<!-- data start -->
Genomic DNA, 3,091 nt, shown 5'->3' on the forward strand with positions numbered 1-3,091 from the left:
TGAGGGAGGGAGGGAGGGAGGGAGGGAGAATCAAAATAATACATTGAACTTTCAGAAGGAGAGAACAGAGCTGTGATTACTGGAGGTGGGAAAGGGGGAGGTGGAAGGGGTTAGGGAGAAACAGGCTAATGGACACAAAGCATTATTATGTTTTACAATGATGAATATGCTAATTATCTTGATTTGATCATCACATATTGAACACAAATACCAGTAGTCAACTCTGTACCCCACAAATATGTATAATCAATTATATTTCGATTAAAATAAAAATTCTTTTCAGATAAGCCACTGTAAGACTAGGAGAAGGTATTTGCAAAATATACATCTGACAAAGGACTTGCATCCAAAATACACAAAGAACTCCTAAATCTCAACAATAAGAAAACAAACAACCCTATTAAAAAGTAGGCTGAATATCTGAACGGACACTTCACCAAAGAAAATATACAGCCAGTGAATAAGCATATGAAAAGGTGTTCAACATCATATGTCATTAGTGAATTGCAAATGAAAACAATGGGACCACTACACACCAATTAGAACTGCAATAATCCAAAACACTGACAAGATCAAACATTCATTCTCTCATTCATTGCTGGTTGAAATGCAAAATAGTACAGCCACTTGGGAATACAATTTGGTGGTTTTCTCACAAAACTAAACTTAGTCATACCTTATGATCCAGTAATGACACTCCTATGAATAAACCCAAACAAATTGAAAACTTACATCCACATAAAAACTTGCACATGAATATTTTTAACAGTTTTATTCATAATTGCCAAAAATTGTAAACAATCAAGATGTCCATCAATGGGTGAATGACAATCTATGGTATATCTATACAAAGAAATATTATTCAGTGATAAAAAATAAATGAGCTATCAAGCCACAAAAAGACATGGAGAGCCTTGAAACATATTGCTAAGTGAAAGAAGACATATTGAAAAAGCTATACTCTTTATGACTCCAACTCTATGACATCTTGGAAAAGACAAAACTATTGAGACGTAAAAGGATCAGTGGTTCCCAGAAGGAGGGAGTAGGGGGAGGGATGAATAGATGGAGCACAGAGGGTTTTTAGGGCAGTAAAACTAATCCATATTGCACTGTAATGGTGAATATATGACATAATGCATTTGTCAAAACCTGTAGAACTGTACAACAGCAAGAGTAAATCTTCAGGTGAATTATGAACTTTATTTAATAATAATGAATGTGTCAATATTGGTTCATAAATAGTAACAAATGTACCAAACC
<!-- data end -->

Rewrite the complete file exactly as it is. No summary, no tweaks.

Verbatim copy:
Genomic DNA, 3,091 nt, shown 5'->3' on the forward strand with positions numbered 1-3,091 from the left:
TGAGGGAGGGAGGGAGGGAGGGAGGGAGAATCAAAATAATACATTGAACTTTCAGAAGGAGAGAACAGAGCTGTGATTACTGGAGGTGGGAAAGGGGGAGGTGGAAGGGGTTAGGGAGAAACAGGCTAATGGACACAAAGCATTATTATGTTTTACAATGATGAATATGCTAATTATCTTGATTTGATCATCACATATTGAACACAAATACCAGTAGTCAACTCTGTACCCCACAAATATGTATAATCAATTATATTTCGATTAAAATAAAAATTCTTTTCAGATAAGCCACTGTAAGACTAGGAGAAGGTATTTGCAAAATATACATCTGACAAAGGACTTGCATCCAAAATACACAAAGAACTCCTAAATCTCAACAATAAGAAAACAAACAACCCTATTAAAAAGTAGGCTGAATATCTGAACGGACACTTCACCAAAGAAAATATACAGCCAGTGAATAAGCATATGAAAAGGTGTTCAACATCATATGTCATTAGTGAATTGCAAATGAAAACAATGGGACCACTACACACCAATTAGAACTGCAATAATCCAAAACACTGACAAGATCAAACATTCATTCTCTCATTCATTGCTGGTTGAAATGCAAAATAGTACAGCCACTTGGGAATACAATTTGGTGGTTTTCTCACAAAACTAAACTTAGTCATACCTTATGATCCAGTAATGACACTCCTATGAATAAACCCAAACAAATTGAAAACTTACATCCACATAAAAACTTGCACATGAATATTTTTAACAGTTTTATTCATAATTGCCAAAAATTGTAAACAATCAAGATGTCCATCAATGGGTGAATGACAATCTATGGTATATCTATACAAAGAAATATTATTCAGTGATAAAAAATAAATGAGCTATCAAGCCACAAAAAGACATGGAGAGCCTTGAAACATATTGCTAAGTGAAAGAAGACATATTGAAAAAGCTATACTCTTTATGACTCCAACTCTATGACATCTTGGAAAAGACAAAACTATTGAGACGTAAAAGGATCAGTGGTTCCCAGAAGGAGGGAGTAGGGGGAGGGATGAATAGATGGAGCACAGAGGGTTTTTAGGGCAGTAAAACTAATCCATATTGCACTGTAATGGTGAATATATGACATAATGCATTTGTCAAAACCTGTAGAACTGTACAACAGCAAGAGTAAATCTTCAGGTGAATTATGAACTTTATTTAATAATAATGAATGTGTCAATATTGGTTCATAAATAGTAACAAATGTACCAAACC